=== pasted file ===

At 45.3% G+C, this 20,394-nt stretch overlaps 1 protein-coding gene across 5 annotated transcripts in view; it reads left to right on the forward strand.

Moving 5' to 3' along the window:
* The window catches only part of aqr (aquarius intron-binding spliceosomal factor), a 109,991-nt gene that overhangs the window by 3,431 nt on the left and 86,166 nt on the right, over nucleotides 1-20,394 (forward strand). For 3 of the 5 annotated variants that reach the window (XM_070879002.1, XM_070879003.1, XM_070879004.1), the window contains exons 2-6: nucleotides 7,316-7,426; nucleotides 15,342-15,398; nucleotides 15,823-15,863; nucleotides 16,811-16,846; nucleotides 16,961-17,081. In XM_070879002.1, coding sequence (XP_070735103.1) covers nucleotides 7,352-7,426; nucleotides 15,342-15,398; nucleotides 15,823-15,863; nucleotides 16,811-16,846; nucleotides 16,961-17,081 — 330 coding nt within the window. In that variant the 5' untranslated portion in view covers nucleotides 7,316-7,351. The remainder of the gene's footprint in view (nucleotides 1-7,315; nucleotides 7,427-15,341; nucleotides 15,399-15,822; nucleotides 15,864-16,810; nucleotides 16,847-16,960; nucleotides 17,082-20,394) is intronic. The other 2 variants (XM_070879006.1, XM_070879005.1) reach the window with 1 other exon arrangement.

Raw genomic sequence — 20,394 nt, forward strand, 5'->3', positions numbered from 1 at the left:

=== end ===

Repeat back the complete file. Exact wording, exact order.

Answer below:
At 45.3% G+C, this 20,394-nt stretch overlaps 1 protein-coding gene across 5 annotated transcripts in view; it reads left to right on the forward strand.

Moving 5' to 3' along the window:
* The window catches only part of aqr (aquarius intron-binding spliceosomal factor), a 109,991-nt gene that overhangs the window by 3,431 nt on the left and 86,166 nt on the right, over nucleotides 1-20,394 (forward strand). For 3 of the 5 annotated variants that reach the window (XM_070879002.1, XM_070879003.1, XM_070879004.1), the window contains exons 2-6: nucleotides 7,316-7,426; nucleotides 15,342-15,398; nucleotides 15,823-15,863; nucleotides 16,811-16,846; nucleotides 16,961-17,081. In XM_070879002.1, coding sequence (XP_070735103.1) covers nucleotides 7,352-7,426; nucleotides 15,342-15,398; nucleotides 15,823-15,863; nucleotides 16,811-16,846; nucleotides 16,961-17,081 — 330 coding nt within the window. In that variant the 5' untranslated portion in view covers nucleotides 7,316-7,351. The remainder of the gene's footprint in view (nucleotides 1-7,315; nucleotides 7,427-15,341; nucleotides 15,399-15,822; nucleotides 15,864-16,810; nucleotides 16,847-16,960; nucleotides 17,082-20,394) is intronic. The other 2 variants (XM_070879006.1, XM_070879005.1) reach the window with 1 other exon arrangement.

Raw genomic sequence — 20,394 nt, forward strand, 5'->3', positions numbered from 1 at the left: